Call it charisma, call it showmanship–call it a cult of personality.  Ultimately, Trump’s one notable talent is his ability to make the crowd look at him.

I have yet to read the book Shattered: Inside Hillary Clinton’s Doomed Campaign, by  Jonathan Allen and Amie Parnes.  It sounds promising, though–full of interviews from campaign insiders giving first-hand accounts of what went wrong.

But the common thread coming out of reviews of the book, interviews with the authors like this one, and of Clinton campaign autopsies generally, is really ringing false to me. Or, maybe not exactly false, but at least woefully incomplete.

There are two main theories that have emerged as explanations for why Clinton lost. They are:

  1. The controversy surrounding her email server
  2. Her inability to connect with people

Both of these are valid explanations.  But I have not seen anyone analyze how these two things are related; and moreover, why the mainstream political press did not realize it until after the election.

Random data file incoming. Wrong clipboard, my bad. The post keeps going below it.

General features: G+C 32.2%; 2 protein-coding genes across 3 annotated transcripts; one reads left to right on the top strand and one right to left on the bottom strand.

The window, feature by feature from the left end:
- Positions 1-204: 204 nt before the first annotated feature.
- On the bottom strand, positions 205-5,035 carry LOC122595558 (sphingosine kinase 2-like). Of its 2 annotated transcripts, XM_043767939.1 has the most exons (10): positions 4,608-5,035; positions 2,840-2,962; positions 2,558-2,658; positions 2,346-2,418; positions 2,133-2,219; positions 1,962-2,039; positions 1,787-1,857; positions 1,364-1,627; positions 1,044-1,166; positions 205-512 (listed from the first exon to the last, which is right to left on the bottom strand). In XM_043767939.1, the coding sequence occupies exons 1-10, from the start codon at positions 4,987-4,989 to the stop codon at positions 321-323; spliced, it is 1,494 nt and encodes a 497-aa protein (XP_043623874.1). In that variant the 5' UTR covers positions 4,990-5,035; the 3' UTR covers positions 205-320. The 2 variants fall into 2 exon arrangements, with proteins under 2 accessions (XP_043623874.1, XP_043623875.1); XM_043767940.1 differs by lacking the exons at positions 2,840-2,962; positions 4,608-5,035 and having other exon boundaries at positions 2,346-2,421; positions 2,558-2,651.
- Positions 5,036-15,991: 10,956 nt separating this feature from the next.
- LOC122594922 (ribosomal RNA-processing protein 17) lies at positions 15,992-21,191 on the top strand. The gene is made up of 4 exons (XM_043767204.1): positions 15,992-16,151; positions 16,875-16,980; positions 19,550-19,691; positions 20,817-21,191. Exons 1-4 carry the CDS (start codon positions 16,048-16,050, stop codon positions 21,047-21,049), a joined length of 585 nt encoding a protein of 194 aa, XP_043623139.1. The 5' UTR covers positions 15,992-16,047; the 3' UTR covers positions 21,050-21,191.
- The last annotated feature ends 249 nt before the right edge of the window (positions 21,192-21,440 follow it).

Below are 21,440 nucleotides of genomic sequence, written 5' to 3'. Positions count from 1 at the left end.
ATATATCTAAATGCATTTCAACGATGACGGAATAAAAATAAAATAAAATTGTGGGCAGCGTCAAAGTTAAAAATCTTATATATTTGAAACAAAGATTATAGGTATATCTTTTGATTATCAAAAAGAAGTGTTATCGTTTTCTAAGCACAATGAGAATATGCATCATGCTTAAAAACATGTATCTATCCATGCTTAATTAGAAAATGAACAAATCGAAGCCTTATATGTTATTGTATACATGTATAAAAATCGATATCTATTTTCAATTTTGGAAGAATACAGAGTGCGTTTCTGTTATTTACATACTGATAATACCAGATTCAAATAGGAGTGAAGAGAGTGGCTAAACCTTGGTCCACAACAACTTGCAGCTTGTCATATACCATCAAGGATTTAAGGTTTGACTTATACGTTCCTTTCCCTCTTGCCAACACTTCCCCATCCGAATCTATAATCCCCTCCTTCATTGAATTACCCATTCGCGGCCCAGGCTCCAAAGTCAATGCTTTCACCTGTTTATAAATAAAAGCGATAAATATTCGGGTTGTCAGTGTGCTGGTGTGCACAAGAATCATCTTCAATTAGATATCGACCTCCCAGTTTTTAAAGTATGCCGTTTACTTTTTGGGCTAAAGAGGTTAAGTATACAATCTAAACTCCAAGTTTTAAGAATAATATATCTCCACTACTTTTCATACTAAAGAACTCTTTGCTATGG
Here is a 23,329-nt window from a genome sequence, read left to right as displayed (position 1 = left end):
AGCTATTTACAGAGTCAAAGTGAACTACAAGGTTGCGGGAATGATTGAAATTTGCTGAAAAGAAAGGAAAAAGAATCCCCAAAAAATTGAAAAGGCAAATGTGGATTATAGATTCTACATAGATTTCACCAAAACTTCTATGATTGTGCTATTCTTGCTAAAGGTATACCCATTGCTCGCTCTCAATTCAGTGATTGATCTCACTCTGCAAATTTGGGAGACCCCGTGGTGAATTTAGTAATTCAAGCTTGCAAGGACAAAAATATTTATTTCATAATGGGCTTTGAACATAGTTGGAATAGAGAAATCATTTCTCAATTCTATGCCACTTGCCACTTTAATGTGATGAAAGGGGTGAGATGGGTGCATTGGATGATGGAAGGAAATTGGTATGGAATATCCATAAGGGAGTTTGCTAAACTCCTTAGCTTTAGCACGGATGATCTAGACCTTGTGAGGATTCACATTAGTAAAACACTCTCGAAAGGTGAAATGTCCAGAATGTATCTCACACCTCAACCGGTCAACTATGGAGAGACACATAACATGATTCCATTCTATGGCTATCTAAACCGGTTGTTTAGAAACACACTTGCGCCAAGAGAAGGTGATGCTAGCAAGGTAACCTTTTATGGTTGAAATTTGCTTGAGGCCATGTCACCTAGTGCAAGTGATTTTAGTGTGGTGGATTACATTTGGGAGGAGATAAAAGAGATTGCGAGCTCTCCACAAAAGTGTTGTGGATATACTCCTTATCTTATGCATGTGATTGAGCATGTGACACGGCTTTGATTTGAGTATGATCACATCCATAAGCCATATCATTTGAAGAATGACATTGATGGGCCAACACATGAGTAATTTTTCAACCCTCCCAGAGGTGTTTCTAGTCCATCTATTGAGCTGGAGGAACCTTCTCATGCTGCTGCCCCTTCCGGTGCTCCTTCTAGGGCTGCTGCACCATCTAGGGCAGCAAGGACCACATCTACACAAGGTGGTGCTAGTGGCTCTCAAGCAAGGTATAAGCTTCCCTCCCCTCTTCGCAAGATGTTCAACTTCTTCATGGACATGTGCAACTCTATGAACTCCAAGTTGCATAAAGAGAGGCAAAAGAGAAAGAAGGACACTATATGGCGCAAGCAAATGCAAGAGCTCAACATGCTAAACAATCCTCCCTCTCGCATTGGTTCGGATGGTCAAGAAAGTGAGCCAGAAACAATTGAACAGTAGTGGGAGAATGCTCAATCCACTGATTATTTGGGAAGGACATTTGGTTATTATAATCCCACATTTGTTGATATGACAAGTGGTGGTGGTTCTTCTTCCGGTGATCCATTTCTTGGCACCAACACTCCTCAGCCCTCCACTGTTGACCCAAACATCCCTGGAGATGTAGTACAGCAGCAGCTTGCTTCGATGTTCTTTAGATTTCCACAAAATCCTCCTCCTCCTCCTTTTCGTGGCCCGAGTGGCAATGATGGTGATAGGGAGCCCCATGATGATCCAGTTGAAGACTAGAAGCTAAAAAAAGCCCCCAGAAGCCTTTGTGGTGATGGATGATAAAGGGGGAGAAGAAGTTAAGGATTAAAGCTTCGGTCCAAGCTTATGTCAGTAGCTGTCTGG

This requires further investigation.  We will start by tackling point 2 first, since it is related to my favorite subject: the importance of charisma.

I firmly believe in the theory that charisma wins elections.  And Hillary Clinton has been my go-to example of someone who does not have charisma for years now. (Note: lack of charisma is often described as “could not connect” or “was not likeable”.)

So, to that extent, I agree that Clinton lost because the voters could not connect with her the way they could with a charismatic billionaire television star who lives in a golden tower.

The problem is, everyone has known for years that Clinton doesn’t have charisma.  It is not like this is some big revelation. This doesn’t mean the press is wrong to say that is the reason she lost… it is just that until election night, the press was right there with her, convinced she would win.